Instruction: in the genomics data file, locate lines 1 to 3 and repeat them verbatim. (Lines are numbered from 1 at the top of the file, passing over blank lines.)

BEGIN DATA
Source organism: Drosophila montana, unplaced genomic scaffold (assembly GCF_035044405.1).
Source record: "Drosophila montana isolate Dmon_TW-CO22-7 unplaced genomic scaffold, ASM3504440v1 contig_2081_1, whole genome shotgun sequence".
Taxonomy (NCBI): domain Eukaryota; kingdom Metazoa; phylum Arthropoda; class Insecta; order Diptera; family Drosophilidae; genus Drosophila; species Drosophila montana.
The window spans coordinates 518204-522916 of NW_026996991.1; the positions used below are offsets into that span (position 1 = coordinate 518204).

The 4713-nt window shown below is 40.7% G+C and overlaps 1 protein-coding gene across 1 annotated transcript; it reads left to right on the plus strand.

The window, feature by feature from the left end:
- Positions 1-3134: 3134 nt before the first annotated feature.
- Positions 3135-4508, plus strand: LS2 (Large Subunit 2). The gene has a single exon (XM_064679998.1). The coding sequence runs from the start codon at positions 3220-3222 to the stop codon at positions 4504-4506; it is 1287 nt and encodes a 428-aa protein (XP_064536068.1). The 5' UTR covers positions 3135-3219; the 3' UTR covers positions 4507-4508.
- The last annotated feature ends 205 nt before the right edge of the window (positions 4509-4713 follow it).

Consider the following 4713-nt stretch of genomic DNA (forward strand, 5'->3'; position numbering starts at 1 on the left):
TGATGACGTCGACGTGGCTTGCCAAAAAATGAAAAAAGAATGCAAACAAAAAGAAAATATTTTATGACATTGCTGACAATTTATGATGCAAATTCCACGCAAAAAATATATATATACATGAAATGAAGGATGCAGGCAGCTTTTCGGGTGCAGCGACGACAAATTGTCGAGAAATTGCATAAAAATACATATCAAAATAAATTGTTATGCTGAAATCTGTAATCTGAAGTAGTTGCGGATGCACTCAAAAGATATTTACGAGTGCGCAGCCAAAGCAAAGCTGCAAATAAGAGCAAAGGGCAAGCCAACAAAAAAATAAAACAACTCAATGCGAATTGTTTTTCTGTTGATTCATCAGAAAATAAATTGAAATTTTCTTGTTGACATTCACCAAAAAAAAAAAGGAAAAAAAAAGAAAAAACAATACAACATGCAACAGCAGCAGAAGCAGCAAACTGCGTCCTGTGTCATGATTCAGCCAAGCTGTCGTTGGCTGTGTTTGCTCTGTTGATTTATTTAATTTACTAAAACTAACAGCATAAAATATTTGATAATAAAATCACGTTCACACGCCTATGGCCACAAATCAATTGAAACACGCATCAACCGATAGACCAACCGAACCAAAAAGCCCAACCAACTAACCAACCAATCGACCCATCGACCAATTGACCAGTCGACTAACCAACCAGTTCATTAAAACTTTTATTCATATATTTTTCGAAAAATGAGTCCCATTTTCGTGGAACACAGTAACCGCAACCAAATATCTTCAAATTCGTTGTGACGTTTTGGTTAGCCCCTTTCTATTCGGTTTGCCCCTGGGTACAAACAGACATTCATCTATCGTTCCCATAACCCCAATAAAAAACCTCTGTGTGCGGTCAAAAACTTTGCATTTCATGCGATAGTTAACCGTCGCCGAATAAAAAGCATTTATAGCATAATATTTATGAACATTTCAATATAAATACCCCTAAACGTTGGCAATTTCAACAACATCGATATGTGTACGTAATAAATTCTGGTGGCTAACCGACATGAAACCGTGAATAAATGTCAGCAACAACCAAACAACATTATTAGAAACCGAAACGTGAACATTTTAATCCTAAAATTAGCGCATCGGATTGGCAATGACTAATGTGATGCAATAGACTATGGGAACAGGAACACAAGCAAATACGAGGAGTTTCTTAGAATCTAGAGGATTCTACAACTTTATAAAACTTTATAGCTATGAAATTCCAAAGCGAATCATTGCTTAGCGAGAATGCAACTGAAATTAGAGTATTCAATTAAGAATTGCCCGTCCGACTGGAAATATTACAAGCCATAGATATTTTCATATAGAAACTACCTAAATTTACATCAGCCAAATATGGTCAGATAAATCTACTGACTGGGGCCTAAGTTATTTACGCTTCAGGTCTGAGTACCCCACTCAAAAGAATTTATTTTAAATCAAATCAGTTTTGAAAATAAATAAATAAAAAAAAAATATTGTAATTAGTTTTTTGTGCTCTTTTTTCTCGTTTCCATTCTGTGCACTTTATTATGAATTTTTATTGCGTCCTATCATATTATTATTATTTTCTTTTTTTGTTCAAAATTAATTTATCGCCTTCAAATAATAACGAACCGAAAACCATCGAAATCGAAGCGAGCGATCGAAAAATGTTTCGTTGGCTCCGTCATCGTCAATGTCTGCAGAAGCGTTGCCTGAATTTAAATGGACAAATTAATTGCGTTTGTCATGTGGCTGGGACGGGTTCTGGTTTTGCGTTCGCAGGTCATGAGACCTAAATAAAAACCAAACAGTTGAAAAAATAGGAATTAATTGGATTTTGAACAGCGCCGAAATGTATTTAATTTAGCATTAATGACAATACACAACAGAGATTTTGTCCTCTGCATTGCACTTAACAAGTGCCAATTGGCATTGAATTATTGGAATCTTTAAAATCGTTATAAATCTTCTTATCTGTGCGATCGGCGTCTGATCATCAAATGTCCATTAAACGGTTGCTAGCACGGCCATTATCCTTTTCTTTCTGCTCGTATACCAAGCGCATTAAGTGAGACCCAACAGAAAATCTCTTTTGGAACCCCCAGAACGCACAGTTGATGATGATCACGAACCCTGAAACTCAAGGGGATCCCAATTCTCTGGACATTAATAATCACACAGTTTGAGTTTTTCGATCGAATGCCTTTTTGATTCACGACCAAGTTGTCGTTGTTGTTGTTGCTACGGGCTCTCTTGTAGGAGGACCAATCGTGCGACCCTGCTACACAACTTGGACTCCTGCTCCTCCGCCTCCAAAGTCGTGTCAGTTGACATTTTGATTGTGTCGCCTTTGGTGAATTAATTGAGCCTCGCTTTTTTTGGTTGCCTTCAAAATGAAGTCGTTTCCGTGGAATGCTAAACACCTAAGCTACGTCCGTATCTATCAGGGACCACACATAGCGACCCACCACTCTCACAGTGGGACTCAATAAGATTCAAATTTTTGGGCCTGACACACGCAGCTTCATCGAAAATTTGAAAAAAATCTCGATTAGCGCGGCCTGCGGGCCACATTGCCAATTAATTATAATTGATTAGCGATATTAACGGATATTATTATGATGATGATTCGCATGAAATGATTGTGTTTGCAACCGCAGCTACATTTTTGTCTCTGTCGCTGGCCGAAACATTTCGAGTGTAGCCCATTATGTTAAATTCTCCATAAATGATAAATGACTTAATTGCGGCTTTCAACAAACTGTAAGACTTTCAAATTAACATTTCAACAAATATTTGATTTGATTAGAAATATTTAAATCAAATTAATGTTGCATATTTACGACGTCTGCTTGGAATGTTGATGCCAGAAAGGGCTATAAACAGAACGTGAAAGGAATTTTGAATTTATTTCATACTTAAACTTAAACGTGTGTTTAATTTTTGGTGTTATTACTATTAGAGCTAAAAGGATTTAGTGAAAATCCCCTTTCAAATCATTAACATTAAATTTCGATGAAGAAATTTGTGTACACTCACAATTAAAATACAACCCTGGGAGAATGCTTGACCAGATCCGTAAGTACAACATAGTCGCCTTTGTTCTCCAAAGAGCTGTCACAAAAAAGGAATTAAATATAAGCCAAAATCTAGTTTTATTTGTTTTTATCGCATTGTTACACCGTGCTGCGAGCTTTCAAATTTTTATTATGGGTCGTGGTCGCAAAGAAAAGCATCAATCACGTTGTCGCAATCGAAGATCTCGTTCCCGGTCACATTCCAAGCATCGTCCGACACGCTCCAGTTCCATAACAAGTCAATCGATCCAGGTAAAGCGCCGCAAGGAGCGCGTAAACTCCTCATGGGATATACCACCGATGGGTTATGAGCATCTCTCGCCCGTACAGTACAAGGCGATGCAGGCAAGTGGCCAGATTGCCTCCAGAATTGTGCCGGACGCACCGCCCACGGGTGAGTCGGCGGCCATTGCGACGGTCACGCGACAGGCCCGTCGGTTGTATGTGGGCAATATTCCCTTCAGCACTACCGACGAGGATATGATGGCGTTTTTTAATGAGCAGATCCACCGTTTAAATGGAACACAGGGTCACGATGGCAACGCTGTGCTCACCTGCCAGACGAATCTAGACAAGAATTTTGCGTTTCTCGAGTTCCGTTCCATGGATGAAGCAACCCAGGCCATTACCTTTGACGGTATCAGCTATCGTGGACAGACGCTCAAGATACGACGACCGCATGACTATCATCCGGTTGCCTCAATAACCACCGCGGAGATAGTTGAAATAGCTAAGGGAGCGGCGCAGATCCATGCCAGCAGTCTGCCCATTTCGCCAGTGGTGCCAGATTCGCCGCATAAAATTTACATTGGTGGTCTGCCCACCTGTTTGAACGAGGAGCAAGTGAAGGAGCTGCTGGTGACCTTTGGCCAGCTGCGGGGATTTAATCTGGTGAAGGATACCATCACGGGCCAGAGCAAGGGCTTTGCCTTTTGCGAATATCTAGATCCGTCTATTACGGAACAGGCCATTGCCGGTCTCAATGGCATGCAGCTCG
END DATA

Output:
Source organism: Drosophila montana, unplaced genomic scaffold (assembly GCF_035044405.1).
Source record: "Drosophila montana isolate Dmon_TW-CO22-7 unplaced genomic scaffold, ASM3504440v1 contig_2081_1, whole genome shotgun sequence".
Taxonomy (NCBI): domain Eukaryota; kingdom Metazoa; phylum Arthropoda; class Insecta; order Diptera; family Drosophilidae; genus Drosophila; species Drosophila montana.